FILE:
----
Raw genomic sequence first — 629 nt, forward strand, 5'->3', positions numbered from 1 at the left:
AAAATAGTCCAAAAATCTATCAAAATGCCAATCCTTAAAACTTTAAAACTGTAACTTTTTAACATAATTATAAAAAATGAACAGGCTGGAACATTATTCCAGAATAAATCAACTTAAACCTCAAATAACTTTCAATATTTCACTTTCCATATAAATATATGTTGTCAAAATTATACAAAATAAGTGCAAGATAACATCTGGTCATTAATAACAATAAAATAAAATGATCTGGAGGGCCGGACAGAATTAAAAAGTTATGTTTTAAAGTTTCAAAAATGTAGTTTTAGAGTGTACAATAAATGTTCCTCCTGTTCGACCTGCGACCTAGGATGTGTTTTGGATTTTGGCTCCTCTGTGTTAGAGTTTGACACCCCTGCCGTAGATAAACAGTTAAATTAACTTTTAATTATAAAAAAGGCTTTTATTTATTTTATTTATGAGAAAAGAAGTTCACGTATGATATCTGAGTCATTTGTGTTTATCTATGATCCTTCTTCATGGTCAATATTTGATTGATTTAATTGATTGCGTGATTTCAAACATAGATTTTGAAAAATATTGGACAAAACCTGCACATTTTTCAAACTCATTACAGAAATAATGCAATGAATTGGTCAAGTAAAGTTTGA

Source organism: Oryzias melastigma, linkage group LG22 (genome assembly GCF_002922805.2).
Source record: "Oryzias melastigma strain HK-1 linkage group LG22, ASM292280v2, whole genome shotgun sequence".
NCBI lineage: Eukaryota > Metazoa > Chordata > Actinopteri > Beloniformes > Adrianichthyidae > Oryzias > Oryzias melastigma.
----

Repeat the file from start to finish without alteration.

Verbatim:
Raw genomic sequence first — 629 nt, forward strand, 5'->3', positions numbered from 1 at the left:
AAAATAGTCCAAAAATCTATCAAAATGCCAATCCTTAAAACTTTAAAACTGTAACTTTTTAACATAATTATAAAAAATGAACAGGCTGGAACATTATTCCAGAATAAATCAACTTAAACCTCAAATAACTTTCAATATTTCACTTTCCATATAAATATATGTTGTCAAAATTATACAAAATAAGTGCAAGATAACATCTGGTCATTAATAACAATAAAATAAAATGATCTGGAGGGCCGGACAGAATTAAAAAGTTATGTTTTAAAGTTTCAAAAATGTAGTTTTAGAGTGTACAATAAATGTTCCTCCTGTTCGACCTGCGACCTAGGATGTGTTTTGGATTTTGGCTCCTCTGTGTTAGAGTTTGACACCCCTGCCGTAGATAAACAGTTAAATTAACTTTTAATTATAAAAAAGGCTTTTATTTATTTTATTTATGAGAAAAGAAGTTCACGTATGATATCTGAGTCATTTGTGTTTATCTATGATCCTTCTTCATGGTCAATATTTGATTGATTTAATTGATTGCGTGATTTCAAACATAGATTTTGAAAAATATTGGACAAAACCTGCACATTTTTCAAACTCATTACAGAAATAATGCAATGAATTGGTCAAGTAAAGTTTGA

Source organism: Oryzias melastigma, linkage group LG22 (genome assembly GCF_002922805.2).
Source record: "Oryzias melastigma strain HK-1 linkage group LG22, ASM292280v2, whole genome shotgun sequence".
NCBI lineage: Eukaryota > Metazoa > Chordata > Actinopteri > Beloniformes > Adrianichthyidae > Oryzias > Oryzias melastigma.